NAUSEA:  Nausea is not uncommon after surgery.  Sometimes pain medications are the cause.  Nausea can be reduced by preceding each pain pill with a small amount of soft food, and taking the pill with a large volume of water.  Try to keep taking clear fluids and avoid or minimize dosing of narcotic pain medications.  If your nausea/vomiting persists please contact our office. 

DIET:  Eat any nourishing food that can be taken with comfort.  Avoid extremely hot foods.  Do not use a straw for the first three days after surgery.  It is sometimes advisable, but not absolutely required, to confine the first day’s intake to liquids or pureed foods (soups, puddings, yogurt, milk shakes, etc.).  It is best to avoid foods like nuts, sunflower seeds, popcorn, etc., which may get lodged in the surgical areas.  Over the next several days you may gradually progress to solid foods.  It is important not to skip meals!  If you take nourishment regularly you will feel better, gain strength, have less discomfort and heal faster.  If you are a diabetic, maintain your normal eating habits or follow instructions given by your doctor.  It is important you do not chew directly over your dental implant as this may lead to implant failure.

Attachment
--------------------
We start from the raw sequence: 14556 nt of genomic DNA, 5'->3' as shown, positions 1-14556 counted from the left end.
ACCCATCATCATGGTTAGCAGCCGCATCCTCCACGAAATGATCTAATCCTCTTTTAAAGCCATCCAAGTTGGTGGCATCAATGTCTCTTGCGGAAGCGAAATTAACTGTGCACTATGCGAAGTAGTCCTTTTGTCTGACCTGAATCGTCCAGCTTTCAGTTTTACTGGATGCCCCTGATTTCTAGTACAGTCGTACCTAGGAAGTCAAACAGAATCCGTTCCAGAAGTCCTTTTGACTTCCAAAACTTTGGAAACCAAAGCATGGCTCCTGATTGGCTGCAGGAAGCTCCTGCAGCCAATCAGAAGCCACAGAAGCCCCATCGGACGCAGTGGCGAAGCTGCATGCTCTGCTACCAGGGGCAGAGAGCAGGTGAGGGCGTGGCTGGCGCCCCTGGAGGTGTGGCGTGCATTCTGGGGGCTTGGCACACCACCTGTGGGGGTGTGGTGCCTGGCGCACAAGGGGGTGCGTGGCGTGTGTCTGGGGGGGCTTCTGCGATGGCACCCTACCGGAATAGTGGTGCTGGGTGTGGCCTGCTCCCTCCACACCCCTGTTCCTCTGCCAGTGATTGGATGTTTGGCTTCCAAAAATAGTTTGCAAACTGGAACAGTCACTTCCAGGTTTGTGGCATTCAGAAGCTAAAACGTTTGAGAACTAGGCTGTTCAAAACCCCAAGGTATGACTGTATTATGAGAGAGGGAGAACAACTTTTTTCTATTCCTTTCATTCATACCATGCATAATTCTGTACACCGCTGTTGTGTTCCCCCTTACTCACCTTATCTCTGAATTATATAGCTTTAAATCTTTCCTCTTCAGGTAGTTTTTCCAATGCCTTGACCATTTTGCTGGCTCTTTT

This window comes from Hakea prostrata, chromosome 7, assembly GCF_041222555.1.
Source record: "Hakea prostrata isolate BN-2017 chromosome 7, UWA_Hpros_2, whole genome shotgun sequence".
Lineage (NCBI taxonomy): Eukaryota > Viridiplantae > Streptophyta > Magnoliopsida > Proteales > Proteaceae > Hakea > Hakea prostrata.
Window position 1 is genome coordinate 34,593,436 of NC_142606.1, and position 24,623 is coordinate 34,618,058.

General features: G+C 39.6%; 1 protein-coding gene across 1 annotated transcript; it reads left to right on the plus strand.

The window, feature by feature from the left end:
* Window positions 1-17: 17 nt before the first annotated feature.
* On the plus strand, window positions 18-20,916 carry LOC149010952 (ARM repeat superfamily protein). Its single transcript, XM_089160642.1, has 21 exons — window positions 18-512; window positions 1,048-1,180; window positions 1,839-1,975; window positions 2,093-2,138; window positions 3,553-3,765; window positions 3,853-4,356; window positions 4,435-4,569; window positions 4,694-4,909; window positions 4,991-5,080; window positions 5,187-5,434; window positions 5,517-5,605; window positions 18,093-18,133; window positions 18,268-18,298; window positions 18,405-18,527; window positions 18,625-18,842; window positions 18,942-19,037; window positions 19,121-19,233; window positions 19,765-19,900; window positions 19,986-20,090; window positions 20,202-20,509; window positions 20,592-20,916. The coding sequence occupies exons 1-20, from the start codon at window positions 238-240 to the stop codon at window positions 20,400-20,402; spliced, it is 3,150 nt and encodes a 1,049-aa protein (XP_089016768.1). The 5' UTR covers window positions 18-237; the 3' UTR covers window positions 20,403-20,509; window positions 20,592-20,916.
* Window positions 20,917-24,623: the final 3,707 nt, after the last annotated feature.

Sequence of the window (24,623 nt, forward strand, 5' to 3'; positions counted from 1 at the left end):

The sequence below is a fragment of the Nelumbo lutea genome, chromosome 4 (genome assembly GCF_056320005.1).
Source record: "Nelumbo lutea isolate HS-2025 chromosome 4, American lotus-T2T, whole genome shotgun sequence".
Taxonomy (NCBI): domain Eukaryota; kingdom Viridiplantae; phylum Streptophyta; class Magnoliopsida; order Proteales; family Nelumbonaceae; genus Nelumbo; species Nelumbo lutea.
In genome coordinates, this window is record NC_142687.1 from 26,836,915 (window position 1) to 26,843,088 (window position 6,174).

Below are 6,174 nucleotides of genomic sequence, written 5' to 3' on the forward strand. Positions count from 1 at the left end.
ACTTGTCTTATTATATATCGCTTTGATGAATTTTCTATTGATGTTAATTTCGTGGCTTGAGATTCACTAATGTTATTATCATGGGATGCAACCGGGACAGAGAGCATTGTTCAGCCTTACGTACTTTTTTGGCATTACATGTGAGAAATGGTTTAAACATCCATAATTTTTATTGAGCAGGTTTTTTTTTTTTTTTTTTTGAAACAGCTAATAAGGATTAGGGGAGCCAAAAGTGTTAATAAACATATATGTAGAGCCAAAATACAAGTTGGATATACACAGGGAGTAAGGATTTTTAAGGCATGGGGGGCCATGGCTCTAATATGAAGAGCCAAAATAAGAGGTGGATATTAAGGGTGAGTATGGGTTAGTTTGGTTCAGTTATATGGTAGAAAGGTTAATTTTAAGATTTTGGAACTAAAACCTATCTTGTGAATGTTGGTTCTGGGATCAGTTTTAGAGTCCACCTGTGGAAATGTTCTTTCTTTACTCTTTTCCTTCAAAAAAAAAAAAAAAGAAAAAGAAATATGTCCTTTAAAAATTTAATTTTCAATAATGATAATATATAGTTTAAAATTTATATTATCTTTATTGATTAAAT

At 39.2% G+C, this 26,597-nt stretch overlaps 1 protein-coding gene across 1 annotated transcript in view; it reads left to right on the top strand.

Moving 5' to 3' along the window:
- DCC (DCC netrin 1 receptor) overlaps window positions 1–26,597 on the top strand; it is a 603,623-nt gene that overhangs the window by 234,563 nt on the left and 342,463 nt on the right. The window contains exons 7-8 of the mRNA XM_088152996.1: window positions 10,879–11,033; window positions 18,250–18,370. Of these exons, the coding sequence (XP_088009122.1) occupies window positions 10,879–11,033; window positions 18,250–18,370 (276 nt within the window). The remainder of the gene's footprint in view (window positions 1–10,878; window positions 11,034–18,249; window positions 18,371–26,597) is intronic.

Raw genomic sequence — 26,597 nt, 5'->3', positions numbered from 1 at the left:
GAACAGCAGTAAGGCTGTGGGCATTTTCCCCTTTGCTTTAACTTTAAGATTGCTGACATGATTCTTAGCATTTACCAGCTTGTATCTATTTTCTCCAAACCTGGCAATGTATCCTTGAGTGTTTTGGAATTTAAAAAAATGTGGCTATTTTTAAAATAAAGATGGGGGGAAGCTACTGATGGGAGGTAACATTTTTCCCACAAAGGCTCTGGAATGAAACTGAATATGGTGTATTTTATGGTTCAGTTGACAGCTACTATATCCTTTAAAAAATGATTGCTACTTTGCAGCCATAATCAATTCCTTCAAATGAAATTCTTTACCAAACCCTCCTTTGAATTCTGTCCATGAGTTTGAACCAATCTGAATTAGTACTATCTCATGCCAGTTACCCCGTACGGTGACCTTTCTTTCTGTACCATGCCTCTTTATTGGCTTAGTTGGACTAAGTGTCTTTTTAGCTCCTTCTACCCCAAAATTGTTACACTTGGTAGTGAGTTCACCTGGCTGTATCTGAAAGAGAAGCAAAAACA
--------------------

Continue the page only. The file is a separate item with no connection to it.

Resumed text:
REMOVABLE PROSTHESES: You may wear your flipper or removable denture immediately after surgery.  However, take care not to place pressure in the area of the implant(s). It is preferable to eat without the prostheses when possible to avoid disturbing the implant(s).


ANTIBIOTICS:  Continue taking your antibiotics as directed for one week until finished. 

MOUTH RINSES:  Keeping your mouth clean after surgery is essential.  Use 1/4 teaspoon of salt dissolved in an 8 ounce glass of warm water and gently rinse with portions of the solution, taking five minutes to use the entire glassful.  Repeat as often as you like, but at least two or three times daily.  Also, if you were prescribed Peridex, use it as directed twice daily for one week only.

BRUSHING:  Begin your normal oral hygiene routine as soon as possible after surgery. Do not brush the area of the implants for one week. Soreness and swelling may not permit vigorous brushing, but please make every effort to clean your teeth within the bounds of comfort.  After one week you should start to gently brush directly over the implant surgical site.

HEALING:  Normal healing after implant placement should be as follows: The first two days after surgery are generally the most uncomfortable and there is usually some swelling.  On the third day you should be more comfortable and, although still swollen, can usually begin a more substantial diet. The remainder of the post-operative course should be gradual, steady improvement.  If you don’t see continued improvement, please call our office.  

DIET:  You may resume a normal diet as tolerated. However, do not chew in the area of the implant(s) until your implant is check by Dr. Braasch (2-4 months).  The implants need to remain undisturbed to allow normal healing. 

It is our desire that your recovery be as smooth and pleasant as possible.  Following these instructions will assist you, but if you have questions about your progress, please call our office.  Calling during office hours will afford a faster response to your question or concern.